Another Tailwind for Credit Risk Transfer?

In a recent paper, we highlighted the benefits of allocating to Credit Risk Transfer (CRT) in multi-sector fixed income and securitized credit portfolios. CRT securities are floating-rate instruments that deliver minimal duration risk, credit spreads in excess of many fixed income sectors and, ultimately, the potential to increase risk-adjusted returns across a wide range of economic scenarios. In addition to these diversification benefits, investors in CRT securities can gain focused, direct exposure to U.S. housing markets and homeowners.

Recent developments in the insurance space may provide the CRT sector with yet another boost. The National Association of Insurance Commissioners (NAIC) released its 2016 designations for CRT securities. For participating insurance company investors, these designations govern the regulatory capital required to be held against CRT instruments.

Prior to the NAIC’s recently released score update, the ratings designations for the CRT universe were limited to transactions where the severity associated with potential defaults was set at a fixed percentage, presumably enabling greater certainty in loss modeling by the NAIC. While the vast majority of these fixed severity transactions had been afforded NAIC 1 status, the non-fixed severity portion of the CRT universe had not been scored under this methodology.

In its 2016 release, the NAIC included inaugural loss modeling of non-fixed severity transactions, covering all transactions with greater than 15 months of seasoning and/or issued before September 16, 2016. The distribution of these new and updated designations are predominantly NAIC 1 (84%), followed by NAIC 2 (9%), corresponding with relatively low associated regulatory capital requirements for insurers. The remaining 2 scored bonds received NAIC 3 designations (2%) with just 5% of the universe not scored.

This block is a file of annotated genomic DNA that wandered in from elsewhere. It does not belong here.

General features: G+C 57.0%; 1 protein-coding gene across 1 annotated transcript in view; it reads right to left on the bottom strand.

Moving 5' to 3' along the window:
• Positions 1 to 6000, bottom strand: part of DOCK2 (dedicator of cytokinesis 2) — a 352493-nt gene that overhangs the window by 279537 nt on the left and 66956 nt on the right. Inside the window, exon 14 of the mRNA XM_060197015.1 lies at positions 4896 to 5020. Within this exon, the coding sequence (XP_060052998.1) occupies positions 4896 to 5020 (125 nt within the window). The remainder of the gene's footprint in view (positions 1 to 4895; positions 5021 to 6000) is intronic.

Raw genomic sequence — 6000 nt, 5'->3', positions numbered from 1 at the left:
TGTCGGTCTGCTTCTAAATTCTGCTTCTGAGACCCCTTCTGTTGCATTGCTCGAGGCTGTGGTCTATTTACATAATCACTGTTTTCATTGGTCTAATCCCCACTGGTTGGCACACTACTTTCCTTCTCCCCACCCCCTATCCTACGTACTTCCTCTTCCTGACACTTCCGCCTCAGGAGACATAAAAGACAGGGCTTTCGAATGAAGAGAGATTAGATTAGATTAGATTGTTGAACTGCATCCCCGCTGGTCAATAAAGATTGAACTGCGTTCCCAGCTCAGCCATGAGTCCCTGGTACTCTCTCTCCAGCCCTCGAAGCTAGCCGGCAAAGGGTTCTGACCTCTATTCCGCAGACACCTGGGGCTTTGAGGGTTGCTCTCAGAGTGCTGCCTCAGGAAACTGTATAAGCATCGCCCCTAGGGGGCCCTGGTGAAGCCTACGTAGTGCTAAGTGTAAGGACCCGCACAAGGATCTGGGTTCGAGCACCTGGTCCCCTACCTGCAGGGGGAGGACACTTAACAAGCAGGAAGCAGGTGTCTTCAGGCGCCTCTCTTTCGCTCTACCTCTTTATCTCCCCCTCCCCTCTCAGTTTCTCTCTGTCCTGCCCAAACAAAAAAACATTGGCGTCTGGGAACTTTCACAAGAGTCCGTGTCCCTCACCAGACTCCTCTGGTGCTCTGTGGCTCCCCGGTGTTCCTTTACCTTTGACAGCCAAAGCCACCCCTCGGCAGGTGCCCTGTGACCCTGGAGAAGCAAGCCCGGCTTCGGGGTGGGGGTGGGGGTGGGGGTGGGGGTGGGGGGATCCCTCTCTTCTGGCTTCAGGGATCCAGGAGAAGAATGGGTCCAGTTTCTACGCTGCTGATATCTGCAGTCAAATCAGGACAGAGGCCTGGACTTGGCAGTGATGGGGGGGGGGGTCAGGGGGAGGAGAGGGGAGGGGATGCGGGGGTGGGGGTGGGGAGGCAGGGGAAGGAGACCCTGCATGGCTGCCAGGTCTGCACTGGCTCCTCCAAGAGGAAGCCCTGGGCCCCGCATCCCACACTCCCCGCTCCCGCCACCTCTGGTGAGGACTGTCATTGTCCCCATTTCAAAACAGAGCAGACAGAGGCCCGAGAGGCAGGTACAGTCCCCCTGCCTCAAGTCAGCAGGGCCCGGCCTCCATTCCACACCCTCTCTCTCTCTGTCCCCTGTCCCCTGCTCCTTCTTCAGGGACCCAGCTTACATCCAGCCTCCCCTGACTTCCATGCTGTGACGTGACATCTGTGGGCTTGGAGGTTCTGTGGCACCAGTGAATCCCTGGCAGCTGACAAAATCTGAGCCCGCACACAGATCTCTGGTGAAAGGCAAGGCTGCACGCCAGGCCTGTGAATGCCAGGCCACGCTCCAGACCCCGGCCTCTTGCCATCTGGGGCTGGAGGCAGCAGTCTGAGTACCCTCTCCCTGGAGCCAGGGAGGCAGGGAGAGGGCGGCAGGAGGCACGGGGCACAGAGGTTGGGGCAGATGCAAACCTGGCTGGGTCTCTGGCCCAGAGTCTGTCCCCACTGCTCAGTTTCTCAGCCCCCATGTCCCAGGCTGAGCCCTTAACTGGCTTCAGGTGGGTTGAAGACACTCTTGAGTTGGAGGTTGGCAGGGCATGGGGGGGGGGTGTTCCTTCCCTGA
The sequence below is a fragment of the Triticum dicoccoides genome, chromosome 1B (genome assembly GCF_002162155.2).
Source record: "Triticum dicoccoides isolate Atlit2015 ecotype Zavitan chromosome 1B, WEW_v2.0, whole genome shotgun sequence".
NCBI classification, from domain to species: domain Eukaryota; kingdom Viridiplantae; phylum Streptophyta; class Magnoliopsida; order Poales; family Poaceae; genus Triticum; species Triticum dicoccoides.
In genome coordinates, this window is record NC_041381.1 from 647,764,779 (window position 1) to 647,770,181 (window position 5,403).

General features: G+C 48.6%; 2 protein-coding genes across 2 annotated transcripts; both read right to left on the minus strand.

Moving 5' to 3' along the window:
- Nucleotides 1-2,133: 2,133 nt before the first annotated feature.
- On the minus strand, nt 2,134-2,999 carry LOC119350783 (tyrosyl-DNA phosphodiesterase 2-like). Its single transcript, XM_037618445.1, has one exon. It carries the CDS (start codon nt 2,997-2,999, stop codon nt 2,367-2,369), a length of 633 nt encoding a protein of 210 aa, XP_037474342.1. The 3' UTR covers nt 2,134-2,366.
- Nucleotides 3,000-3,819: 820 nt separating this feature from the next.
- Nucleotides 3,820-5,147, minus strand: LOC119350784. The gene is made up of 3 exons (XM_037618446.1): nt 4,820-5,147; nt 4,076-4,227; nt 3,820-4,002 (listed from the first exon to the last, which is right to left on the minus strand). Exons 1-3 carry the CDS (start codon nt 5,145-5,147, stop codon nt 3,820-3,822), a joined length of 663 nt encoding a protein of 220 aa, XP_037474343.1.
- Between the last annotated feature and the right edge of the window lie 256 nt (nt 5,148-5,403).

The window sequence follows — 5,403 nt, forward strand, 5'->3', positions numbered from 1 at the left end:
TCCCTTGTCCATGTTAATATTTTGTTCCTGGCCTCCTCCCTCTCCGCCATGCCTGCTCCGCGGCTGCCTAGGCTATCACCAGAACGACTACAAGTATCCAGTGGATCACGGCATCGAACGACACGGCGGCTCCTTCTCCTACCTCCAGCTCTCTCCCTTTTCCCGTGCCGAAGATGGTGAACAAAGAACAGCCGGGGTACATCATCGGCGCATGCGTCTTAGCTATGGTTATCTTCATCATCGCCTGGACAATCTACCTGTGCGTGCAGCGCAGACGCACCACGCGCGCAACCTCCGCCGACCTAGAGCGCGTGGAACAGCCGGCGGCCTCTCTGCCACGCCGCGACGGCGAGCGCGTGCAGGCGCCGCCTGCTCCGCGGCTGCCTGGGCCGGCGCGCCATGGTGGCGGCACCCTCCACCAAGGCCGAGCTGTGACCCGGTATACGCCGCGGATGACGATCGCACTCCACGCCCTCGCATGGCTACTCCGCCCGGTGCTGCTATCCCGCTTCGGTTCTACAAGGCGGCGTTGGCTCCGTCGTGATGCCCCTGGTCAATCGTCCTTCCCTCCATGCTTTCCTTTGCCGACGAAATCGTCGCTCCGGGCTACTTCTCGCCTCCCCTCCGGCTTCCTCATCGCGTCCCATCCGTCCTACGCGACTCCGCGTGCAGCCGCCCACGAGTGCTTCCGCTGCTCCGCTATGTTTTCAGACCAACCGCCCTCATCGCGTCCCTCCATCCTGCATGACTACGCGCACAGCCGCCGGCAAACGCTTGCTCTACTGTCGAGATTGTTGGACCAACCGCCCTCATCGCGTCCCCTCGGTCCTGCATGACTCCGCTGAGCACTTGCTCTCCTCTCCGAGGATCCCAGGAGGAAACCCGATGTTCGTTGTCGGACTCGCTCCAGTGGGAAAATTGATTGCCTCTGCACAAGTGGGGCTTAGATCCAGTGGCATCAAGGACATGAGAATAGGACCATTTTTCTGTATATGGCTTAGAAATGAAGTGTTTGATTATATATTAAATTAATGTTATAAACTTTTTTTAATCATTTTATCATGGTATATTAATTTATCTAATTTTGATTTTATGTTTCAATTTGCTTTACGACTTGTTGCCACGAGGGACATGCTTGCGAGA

These scores are expected to encourage additional insurance company participation in CRT-related investment activity, which should be a positive for liquidity dynamics in the CRT sector going forward.

Recently Released NAIC Scores Should Boost Liquidity for Credit Risk Transfer Securities

Recently Released NAIC Scores Should Boost Liquidity for Credit Risk Transfer Securities

Source: National Association of Insurance Commissioners (NAIC). Represents 2016 NAIC ratings for non-fixed severity transactions, covering all transactions with greater than 15 months of seasoning and/or issued before September 16, 2016.

Past performance does not guarantee future results.

This commentary has been prepared by Voya Investment Management for informational purposes. Nothing contained herein should be construed as (i) an offer to sell or solicitation of an offer to buy any security or (ii) a recommendation as to the advisability of investing in, purchasing or selling any security. Any opinions expressed herein reflect our judgment and are subject to change. Certain of the statements contained herein are statements of future expectations and other forward-looking statements that are based on management’s current views and assumptions and involve known and unknown risks and uncertainties that could cause actual results, performance or events to differ materially from those expressed or implied in such statements. Actual results, performance or events may differ materially from those in such statements due to, without limitation, (1) general economic conditions, (2) performance of financial markets, (3) changes in laws and regulations and (4) changes in the policies of governments and/or regulatory authorities. The opinions, views and information expressed in this commentary regarding holdings are subject to change without notice. The information provided regarding holdings is not a recommendation to buy or sell any security. Fund holdings are fluid and are subject to daily change based on market conditions and other factors.